California high-speed rail hits new bump in the road 

click to enlarge Warning: Sen. Dianne Feinstein urged Gov. Jerry Brown to make sure agency consolidation doesn’t affect rail funding. - AP FILE PHOTO
  • AP file photo
  • Warning: Sen. Dianne Feinstein urged Gov. Jerry Brown to make sure agency consolidation doesn’t affect rail funding.

Momentum is building among state and federal officials to dissolve the California High-Speed Rail Authority and roll it into a proposed state transportation agency.

Last week, Gov. Jerry Brown suggested folding the authority — along with Caltrans, the California Highway Patrol and the Department of Motor Vehicles — into a new department. He said consolidation of the agencies, an idea in his 2012-13 budget proposal, would save the state money.

In a letter to Brown made public Tuesday, Sen. Dianne Feinstein said the changes should take place immediately to ensure that federal funding for the project will not be lost.

“I encourage you to act swiftly to address the high-speed rail project’s problems, which I fear will put more than $3.5 billion in federal funding at risk if not addressed,” Feinstein wrote in Monday’s letter. “I am concerned that our state’s future would be greatly hindered if this project either failed to get off the ground, or failed to be completed.”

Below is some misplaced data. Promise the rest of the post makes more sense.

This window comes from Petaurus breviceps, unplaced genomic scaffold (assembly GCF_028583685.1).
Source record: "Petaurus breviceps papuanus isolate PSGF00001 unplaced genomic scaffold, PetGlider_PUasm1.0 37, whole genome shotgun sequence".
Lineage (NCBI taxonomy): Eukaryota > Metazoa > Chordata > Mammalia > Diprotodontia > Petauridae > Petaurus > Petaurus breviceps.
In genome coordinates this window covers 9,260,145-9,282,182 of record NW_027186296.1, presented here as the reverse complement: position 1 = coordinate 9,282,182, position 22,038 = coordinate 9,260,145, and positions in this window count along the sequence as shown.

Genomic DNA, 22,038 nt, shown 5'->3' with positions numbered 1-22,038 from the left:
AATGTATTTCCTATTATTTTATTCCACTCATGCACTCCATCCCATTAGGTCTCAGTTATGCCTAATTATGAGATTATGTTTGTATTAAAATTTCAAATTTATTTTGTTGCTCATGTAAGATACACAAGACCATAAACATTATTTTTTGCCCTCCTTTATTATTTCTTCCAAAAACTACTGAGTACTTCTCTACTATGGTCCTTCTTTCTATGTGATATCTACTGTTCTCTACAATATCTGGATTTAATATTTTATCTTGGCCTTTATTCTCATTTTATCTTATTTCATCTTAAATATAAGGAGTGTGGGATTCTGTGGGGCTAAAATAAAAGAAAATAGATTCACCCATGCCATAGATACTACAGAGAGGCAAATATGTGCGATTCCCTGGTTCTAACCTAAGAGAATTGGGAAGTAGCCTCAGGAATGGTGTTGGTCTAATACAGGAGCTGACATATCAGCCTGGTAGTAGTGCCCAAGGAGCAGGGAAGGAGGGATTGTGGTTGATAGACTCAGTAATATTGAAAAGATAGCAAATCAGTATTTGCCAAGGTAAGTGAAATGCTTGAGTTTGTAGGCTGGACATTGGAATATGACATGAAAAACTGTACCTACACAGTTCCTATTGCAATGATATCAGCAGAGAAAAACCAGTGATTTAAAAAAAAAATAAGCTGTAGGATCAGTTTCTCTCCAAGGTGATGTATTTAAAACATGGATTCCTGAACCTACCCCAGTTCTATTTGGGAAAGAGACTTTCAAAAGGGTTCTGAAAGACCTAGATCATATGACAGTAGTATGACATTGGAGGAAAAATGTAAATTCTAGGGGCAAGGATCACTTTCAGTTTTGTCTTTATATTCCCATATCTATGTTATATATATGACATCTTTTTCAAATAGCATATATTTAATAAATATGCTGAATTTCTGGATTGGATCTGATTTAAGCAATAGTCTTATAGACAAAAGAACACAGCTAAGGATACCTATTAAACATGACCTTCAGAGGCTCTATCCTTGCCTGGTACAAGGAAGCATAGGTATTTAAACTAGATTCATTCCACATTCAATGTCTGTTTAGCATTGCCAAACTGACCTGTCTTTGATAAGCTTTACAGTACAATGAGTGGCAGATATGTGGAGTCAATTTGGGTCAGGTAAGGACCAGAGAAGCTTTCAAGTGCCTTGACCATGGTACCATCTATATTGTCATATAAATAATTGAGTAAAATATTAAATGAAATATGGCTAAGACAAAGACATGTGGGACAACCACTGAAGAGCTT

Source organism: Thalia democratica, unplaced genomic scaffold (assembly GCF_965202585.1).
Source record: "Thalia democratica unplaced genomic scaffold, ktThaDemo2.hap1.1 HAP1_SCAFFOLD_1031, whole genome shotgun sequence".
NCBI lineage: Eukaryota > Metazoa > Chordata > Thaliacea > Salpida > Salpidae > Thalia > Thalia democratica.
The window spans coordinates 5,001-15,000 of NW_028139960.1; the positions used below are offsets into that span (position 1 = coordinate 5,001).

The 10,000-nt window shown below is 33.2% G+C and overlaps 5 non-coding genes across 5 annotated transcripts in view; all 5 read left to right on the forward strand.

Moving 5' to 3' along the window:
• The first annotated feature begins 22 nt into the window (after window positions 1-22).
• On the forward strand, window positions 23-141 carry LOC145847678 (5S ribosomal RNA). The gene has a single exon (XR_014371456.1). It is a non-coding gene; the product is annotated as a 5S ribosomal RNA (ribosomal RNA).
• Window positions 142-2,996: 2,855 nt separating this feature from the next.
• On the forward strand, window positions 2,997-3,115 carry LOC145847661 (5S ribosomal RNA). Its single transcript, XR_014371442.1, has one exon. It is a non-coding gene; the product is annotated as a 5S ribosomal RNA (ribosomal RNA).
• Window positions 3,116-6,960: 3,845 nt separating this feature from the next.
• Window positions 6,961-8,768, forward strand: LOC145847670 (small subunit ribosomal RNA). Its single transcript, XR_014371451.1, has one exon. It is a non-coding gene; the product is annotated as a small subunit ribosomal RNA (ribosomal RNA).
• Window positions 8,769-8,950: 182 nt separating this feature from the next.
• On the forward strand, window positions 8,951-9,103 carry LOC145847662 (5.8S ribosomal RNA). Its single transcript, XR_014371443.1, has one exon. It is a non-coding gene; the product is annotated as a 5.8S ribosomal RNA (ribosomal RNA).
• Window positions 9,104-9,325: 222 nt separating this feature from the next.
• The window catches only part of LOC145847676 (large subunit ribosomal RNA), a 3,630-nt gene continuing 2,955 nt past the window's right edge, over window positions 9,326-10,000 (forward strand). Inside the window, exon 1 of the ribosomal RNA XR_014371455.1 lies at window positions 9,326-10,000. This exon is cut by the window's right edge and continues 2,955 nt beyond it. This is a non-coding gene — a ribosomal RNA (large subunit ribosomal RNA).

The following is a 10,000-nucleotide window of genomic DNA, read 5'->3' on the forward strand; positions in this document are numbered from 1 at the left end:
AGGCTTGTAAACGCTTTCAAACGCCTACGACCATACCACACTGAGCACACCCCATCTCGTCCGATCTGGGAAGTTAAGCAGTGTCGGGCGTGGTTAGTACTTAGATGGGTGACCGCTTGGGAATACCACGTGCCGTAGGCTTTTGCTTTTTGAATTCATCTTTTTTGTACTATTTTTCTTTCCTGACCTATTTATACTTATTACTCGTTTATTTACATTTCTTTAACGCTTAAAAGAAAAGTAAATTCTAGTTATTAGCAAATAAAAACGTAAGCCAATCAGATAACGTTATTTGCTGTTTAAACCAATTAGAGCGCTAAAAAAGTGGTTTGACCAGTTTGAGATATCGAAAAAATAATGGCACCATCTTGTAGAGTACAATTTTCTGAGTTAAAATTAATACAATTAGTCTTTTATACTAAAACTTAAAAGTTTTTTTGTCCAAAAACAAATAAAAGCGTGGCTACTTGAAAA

The $98 billion, 800-mile-long project to connect San Francisco and Sacramento with San Diego was approved by voters in a 2008 bond. The idea is to provide reliable and fast rail service between California’s major cities.

However, since voters approved the $9.95 billion bond, the project has progressed at anything but high speed. Conflicts over routes and funding questions have delayed plans all over the state.

But the agency now expects to break ground on the first segment of tracks in December. The authority will issue a request for proposals on the project in March.

Adding to the speed bumps, the High-Speed Rail Peer Review Group, tasked with advising the state Legislature on the project, said it cannot recommend appropriating any bond money toward high-speed rail “absent a clearer picture of where future funding is going to come from.”

Brown’s proposal came shortly after the peer group released its findings.

Also Tuesday, state Assemblywoman Diane Harkey, R-Dana Point, introduced a bill seeking to kill all state-debt financing for the rail system, saying at a news conference that “voters bought a lemon” and “were misled” when they approved bonds for the project.

Thomas J. Umberg, chairman of the High-Speed Rail Authority, said he is on board with the governor’s proposal to combine agencies.

“We embrace the reorganization proposal, as it provides the additional and the necessary resources to support the project,” Umberg said. “We are pleased to see the governor’s continued commitment to the state’s high-speed rail project.”

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